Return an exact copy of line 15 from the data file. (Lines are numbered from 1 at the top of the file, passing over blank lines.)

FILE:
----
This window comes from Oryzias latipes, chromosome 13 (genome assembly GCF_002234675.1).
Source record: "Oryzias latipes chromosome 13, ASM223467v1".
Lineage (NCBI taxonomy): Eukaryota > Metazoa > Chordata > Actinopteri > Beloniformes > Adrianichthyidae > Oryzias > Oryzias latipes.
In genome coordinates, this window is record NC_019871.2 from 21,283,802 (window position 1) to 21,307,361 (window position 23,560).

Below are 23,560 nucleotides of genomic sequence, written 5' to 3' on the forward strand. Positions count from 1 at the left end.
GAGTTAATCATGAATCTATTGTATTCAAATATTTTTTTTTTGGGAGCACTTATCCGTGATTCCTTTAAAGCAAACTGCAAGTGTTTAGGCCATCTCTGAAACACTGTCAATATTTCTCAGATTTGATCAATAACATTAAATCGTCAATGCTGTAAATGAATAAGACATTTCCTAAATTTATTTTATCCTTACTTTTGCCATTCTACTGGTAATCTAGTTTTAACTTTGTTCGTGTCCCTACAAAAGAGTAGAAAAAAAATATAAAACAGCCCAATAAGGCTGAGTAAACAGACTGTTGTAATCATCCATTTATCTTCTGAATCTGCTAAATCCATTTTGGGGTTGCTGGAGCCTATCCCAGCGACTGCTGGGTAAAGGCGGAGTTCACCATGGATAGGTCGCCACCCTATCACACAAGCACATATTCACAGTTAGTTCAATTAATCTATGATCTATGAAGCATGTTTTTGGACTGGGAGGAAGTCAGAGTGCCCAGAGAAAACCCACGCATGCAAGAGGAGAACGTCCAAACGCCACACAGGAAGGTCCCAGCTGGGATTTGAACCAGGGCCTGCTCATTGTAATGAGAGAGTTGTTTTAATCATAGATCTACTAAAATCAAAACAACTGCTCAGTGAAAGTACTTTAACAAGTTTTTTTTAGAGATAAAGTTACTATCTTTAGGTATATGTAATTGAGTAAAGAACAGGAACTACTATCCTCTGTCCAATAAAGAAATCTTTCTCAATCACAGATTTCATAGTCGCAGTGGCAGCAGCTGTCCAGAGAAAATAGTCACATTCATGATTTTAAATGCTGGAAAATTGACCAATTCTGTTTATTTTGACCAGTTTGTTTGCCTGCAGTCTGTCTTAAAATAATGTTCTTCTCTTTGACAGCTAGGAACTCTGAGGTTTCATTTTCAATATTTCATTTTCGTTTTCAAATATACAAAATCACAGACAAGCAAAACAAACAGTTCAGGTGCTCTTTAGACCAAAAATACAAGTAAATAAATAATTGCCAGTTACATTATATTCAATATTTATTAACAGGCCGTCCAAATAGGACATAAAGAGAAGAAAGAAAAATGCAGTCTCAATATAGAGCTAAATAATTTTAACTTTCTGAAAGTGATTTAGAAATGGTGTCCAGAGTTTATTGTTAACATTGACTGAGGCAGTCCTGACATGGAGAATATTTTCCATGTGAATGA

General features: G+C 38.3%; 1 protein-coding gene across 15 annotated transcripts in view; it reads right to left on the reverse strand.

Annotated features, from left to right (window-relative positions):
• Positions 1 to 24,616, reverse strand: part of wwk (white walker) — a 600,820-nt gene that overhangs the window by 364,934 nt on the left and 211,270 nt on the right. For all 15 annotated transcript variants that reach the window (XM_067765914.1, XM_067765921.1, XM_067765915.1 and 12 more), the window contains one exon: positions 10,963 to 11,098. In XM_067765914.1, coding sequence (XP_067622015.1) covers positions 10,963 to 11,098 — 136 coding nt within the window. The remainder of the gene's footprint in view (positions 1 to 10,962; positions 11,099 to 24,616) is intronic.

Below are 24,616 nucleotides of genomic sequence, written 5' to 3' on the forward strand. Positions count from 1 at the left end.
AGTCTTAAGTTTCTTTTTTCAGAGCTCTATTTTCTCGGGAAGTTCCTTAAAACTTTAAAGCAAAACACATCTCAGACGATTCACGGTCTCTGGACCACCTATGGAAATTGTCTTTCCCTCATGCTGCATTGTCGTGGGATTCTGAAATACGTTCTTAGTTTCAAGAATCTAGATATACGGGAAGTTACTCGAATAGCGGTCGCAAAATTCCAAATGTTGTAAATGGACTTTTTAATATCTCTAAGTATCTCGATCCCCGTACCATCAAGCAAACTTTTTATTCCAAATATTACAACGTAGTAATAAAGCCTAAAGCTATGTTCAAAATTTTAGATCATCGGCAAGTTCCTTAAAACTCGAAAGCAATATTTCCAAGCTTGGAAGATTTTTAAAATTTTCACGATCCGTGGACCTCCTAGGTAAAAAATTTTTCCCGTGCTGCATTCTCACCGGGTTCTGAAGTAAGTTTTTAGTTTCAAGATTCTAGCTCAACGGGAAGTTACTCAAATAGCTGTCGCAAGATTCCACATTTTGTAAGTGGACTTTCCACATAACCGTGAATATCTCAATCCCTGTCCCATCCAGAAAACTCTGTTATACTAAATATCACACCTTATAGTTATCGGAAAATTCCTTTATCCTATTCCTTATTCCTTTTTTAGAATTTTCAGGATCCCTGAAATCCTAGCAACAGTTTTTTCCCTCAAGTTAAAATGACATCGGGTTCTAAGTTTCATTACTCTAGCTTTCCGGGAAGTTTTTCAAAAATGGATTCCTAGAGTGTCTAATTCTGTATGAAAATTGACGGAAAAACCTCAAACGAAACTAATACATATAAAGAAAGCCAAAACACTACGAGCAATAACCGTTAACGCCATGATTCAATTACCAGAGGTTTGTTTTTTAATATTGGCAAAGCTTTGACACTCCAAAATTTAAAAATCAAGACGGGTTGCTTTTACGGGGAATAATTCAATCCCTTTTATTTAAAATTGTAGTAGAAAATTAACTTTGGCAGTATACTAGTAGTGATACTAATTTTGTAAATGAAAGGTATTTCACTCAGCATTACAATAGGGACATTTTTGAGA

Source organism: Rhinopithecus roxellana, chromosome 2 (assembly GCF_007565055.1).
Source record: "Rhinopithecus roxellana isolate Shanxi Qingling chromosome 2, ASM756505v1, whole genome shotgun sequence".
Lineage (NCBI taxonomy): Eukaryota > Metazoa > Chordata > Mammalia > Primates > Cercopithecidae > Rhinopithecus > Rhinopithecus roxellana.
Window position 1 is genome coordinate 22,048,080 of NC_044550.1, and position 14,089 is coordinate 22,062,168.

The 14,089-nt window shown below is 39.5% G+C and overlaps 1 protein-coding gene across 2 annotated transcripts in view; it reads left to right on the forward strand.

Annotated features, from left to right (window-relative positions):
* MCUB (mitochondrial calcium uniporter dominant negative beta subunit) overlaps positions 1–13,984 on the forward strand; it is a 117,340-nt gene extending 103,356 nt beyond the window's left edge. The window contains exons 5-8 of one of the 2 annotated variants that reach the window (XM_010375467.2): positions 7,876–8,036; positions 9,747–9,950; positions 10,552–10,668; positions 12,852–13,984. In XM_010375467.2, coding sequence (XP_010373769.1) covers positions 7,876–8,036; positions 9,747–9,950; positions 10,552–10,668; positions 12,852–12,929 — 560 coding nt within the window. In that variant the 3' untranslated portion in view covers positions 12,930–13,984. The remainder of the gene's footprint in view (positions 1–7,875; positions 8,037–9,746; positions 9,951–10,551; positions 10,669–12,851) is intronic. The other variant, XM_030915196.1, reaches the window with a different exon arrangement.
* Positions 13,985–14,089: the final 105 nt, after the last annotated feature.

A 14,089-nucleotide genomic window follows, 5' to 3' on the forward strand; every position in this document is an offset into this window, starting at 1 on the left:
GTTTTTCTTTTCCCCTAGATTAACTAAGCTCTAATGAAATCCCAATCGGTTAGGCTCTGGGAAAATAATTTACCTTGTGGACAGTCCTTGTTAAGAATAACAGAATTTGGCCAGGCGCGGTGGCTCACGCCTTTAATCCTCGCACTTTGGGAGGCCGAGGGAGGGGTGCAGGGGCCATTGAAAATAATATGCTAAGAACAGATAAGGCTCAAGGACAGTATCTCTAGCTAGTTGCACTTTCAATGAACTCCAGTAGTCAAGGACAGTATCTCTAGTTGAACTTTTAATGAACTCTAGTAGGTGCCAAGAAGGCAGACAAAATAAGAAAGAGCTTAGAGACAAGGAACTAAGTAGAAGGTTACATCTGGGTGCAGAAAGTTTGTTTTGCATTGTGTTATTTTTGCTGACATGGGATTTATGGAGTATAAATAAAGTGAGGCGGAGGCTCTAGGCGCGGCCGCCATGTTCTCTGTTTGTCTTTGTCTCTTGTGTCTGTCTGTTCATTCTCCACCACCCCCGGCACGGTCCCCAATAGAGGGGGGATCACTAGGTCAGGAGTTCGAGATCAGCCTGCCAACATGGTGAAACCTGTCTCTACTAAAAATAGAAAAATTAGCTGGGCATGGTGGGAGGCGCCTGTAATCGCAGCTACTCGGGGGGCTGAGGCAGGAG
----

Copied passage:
Window position 1 is genome coordinate 22,048,080 of NC_044550.1, and position 14,089 is coordinate 22,062,168.